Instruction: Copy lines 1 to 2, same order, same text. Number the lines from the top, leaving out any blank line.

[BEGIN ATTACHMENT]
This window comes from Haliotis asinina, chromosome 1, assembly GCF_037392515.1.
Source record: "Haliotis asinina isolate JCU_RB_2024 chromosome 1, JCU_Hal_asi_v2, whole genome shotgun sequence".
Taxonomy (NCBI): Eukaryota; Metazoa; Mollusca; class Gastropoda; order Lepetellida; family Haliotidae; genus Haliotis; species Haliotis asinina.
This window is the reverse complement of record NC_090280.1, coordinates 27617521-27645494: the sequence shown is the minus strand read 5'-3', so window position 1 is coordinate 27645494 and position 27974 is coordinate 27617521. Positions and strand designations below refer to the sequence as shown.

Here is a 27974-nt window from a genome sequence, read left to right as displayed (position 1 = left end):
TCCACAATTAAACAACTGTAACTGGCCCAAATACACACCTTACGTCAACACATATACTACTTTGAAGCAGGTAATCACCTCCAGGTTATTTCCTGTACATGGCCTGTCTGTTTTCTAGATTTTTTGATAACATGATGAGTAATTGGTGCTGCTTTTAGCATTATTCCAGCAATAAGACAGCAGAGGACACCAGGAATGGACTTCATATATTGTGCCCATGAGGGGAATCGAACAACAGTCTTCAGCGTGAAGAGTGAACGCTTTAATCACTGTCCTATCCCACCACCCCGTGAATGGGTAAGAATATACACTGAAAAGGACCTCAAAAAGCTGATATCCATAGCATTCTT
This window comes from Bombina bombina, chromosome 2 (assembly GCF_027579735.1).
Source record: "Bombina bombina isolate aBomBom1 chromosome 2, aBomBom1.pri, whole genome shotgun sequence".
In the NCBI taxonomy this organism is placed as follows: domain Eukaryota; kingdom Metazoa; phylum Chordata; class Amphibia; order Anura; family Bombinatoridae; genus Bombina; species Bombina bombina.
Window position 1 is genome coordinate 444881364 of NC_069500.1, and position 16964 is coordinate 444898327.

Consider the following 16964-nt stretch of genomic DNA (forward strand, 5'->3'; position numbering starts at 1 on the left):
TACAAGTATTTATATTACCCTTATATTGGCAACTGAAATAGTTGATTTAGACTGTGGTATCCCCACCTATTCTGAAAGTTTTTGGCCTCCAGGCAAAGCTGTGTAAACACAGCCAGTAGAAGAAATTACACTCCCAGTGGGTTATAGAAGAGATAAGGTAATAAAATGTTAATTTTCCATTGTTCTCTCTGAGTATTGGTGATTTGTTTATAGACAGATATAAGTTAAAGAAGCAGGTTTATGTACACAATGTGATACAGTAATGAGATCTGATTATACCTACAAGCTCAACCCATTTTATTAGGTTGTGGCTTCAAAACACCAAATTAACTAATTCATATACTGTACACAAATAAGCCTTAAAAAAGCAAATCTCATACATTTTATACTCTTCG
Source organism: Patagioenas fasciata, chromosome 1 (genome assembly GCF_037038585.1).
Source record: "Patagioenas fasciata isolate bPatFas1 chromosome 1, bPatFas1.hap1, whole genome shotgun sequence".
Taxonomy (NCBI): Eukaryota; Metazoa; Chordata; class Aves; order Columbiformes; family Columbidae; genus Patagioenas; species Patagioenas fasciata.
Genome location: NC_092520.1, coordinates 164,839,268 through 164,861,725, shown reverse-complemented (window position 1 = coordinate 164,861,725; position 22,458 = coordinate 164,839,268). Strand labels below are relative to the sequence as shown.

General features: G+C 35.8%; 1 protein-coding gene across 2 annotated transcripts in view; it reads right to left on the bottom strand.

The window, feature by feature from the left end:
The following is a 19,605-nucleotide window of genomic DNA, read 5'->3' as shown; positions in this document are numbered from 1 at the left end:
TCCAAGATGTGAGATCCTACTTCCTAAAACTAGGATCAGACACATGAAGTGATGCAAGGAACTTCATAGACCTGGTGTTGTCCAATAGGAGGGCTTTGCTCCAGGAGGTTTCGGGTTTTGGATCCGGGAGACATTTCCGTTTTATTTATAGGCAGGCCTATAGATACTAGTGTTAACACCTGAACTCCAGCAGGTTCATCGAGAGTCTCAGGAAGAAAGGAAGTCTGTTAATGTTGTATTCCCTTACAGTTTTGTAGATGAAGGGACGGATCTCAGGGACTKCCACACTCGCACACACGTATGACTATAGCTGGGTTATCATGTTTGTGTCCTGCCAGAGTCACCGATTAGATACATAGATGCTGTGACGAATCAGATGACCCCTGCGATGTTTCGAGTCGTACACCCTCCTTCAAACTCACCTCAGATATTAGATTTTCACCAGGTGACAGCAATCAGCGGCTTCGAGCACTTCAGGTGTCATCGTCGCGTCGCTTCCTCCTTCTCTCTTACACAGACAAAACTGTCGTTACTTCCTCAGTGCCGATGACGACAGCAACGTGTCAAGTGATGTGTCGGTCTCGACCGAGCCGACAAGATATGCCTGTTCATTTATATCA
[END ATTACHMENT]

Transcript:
This window comes from Haliotis asinina, chromosome 1, assembly GCF_037392515.1.
Source record: "Haliotis asinina isolate JCU_RB_2024 chromosome 1, JCU_Hal_asi_v2, whole genome shotgun sequence".